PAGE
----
Tuesday, December 19, 2006

The Rules Regarding Senate Vacancy

Bob Moss provides the following corrections to news stories stating that should the seemingly recovering Senator from South Dakota resign or not recover, the Governor would appoint his successor. Bob writes:

The Seventeenth Amendment, the text of which is easily accessible to the public, provides that

When vacancies happen in the representation of any State in the Senate, the executive authority of such State shall issue writs of election to fill such vacancies: Provided, That the legislature of any State may empower the executive thereof to make temporary appointments until the people fill the vacancies by election as the legislature may direct.

The 17th Amendment, of course, provided for direct elections of Senators. Prior to that, Senators were selected by state legislatures (Article I, section 3). Reporters, editors, and everyone else except a few of your listeners appear to be reading Article I, section 3, par. 2, without noticing that the relevant text is in brackets, indicating that it has been amended:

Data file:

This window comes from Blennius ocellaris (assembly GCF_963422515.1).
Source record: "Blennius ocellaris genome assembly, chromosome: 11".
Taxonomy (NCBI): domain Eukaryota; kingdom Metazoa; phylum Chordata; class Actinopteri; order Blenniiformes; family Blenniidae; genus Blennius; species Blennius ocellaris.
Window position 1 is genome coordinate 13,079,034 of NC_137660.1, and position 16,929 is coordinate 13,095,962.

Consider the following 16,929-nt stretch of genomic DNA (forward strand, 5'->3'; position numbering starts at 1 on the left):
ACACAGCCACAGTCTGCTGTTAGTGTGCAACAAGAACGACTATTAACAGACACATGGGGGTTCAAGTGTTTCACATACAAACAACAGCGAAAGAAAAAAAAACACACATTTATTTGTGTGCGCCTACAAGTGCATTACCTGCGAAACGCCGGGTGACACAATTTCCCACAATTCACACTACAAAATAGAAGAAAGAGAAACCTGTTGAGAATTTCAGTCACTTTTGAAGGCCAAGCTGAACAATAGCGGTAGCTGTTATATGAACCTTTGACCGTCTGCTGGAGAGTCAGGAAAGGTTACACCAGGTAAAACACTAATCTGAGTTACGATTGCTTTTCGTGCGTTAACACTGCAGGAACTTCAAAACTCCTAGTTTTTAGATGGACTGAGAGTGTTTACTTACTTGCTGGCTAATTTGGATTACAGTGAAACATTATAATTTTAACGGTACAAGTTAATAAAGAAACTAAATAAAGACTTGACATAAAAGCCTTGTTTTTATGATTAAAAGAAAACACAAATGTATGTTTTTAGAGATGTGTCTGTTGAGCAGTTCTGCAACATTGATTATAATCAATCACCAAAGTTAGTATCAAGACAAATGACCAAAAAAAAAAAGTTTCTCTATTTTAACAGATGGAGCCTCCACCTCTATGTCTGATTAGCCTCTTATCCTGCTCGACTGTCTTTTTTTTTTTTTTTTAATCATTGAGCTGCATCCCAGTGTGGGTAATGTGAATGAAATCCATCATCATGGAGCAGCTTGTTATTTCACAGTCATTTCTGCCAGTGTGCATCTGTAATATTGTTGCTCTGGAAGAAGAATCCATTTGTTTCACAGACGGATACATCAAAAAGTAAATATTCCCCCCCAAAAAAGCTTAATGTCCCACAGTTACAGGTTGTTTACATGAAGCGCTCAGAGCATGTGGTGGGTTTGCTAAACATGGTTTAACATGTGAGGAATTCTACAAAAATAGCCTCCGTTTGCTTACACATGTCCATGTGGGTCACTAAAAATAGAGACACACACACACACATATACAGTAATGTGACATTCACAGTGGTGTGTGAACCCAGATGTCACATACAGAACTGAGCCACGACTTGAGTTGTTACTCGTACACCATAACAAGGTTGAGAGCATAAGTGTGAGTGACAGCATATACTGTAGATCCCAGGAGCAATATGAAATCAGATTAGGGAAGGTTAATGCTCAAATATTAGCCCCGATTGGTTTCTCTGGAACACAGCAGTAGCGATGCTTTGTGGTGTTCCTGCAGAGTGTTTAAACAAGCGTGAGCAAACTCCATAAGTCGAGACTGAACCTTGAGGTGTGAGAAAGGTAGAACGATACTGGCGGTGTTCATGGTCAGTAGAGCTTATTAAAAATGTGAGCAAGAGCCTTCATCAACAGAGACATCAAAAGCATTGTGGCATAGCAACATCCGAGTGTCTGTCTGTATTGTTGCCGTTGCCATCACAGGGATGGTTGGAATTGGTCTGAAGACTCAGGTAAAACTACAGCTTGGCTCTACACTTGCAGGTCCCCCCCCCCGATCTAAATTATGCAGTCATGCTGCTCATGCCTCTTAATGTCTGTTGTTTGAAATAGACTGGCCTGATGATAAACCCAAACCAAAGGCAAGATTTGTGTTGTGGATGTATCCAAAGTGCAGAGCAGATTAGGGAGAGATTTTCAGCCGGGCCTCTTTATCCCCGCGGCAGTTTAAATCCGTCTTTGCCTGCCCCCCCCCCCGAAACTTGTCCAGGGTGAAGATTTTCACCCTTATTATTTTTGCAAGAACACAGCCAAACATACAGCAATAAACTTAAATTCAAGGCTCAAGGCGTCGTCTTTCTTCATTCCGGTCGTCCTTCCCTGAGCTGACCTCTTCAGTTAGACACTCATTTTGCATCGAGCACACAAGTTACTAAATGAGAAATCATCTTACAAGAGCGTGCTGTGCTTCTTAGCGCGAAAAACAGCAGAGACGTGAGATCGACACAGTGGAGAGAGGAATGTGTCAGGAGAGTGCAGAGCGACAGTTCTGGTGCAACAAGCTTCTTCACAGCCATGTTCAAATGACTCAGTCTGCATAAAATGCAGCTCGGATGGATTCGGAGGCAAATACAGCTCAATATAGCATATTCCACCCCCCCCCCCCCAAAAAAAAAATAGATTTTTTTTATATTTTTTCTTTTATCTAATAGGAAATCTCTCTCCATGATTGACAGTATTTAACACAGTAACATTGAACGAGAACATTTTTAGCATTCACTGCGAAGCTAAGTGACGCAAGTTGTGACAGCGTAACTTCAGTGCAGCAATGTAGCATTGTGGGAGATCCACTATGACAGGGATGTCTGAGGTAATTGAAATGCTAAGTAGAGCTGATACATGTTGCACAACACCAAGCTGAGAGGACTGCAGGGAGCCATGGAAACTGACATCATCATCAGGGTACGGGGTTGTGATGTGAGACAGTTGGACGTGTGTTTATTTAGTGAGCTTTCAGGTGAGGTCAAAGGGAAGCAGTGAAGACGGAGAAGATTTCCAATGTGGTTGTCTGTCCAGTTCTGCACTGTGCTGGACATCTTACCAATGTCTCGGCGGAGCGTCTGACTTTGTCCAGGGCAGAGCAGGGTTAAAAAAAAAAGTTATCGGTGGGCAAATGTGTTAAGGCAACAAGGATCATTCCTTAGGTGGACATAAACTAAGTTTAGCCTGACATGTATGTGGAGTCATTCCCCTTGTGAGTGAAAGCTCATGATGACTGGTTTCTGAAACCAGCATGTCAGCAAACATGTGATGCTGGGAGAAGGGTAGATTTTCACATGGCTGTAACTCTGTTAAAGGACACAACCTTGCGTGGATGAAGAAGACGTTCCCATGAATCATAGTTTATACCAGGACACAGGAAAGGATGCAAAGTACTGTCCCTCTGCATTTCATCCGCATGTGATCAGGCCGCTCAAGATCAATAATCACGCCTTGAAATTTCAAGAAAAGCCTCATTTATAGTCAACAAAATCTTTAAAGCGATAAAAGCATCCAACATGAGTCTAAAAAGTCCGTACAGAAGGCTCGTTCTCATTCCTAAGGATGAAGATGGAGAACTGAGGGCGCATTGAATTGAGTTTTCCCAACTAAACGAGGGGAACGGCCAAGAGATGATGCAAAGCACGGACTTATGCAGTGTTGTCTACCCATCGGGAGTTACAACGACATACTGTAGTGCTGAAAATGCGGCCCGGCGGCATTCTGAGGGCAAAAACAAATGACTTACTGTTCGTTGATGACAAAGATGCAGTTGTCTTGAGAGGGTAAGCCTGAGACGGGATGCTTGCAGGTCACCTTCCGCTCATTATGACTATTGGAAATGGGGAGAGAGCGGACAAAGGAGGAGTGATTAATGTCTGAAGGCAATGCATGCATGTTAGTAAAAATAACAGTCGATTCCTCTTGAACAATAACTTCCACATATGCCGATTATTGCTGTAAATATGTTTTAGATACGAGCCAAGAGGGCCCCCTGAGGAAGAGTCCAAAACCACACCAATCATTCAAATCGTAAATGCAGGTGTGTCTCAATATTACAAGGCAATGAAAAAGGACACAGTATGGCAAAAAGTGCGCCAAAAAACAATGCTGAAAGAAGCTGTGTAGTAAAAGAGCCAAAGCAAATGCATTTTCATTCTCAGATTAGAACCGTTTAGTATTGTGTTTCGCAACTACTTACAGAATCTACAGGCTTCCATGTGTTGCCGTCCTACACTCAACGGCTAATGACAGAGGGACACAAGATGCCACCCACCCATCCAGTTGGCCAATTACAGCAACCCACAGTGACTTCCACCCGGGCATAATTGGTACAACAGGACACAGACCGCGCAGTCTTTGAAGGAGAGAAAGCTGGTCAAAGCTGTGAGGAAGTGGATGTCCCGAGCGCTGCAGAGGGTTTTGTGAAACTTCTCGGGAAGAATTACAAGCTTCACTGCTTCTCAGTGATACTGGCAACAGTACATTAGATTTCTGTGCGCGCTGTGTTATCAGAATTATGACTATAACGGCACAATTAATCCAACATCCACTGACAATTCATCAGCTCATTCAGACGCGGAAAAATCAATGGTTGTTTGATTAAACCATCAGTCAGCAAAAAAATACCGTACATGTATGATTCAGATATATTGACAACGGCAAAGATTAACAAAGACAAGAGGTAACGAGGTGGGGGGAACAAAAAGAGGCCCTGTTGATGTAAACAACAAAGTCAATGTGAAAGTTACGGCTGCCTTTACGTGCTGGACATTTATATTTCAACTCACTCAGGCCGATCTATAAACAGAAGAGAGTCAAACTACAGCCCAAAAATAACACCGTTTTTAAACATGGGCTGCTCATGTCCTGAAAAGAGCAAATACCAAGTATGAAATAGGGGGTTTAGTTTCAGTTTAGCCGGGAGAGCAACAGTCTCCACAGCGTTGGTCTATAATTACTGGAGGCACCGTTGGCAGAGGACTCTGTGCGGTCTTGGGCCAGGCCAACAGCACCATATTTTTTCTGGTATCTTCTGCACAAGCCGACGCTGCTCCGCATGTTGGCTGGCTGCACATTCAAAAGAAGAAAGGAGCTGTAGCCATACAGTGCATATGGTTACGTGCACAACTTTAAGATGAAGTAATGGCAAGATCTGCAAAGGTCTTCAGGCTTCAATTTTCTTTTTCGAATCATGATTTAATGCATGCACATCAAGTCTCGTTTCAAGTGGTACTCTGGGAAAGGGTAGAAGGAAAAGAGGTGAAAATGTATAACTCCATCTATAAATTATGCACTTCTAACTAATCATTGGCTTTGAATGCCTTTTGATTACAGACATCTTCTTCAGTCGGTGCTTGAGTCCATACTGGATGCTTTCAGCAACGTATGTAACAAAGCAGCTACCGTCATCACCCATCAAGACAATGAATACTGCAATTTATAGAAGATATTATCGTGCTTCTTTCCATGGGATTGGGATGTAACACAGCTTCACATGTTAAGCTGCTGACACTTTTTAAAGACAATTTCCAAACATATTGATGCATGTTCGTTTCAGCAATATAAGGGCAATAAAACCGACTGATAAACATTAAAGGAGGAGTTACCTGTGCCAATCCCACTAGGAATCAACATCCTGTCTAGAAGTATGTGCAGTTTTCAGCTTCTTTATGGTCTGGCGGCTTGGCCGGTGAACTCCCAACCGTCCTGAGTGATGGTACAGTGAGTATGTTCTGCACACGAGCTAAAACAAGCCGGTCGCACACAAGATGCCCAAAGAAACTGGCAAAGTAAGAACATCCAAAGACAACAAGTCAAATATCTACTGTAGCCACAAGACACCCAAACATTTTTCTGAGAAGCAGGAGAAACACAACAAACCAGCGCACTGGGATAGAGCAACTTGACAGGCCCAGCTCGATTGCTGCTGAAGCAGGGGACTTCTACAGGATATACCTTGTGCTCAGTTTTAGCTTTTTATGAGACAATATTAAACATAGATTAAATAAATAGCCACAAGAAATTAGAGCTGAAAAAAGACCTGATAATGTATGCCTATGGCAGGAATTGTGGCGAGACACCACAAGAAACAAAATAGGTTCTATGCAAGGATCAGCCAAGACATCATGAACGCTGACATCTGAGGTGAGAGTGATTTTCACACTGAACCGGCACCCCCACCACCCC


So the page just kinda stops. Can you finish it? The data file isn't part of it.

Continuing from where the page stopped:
[and if Vacancies happen by Resignation, or otherwise, during the Recess of the Legislature of any State, the Executive thereof may make temporary Appointments until the next Meeting of the Legislature, which shall then fill such Vacancies.]

In accordance with the 17th Amendment, South Dakota law provides that


12-11-1. Special election to fill congressional vacancy--Time of election of representative. If a vacancy occurs in the office of a senator or representative in the United States Congress it shall be the duty of the Governor within ten days of the occurrence, to issue a proclamation setting the date of and calling for a special election for the purpose of filling such vacancy. If either a primary or general election is to be held within six months, an election to fill a vacancy in the office of representative in the United States Congress shall be held in conjunction with that election, otherwise the election shall be held not less than eighty nor more than ninety days after the vacancy occurs.

Source: SL 1890, ch 84, § 19; RPolC 1903, § 1956; SL 1915, ch 182, § 2; RC 1919, §§ 7214, 7308; SL 1929, ch 117, § 5; SDC 1939, §§ 16.0602, 16.1401; SDCL, § 12-11-2; SL 1974, ch 118, § 46; SL 1979, ch 99, § 5.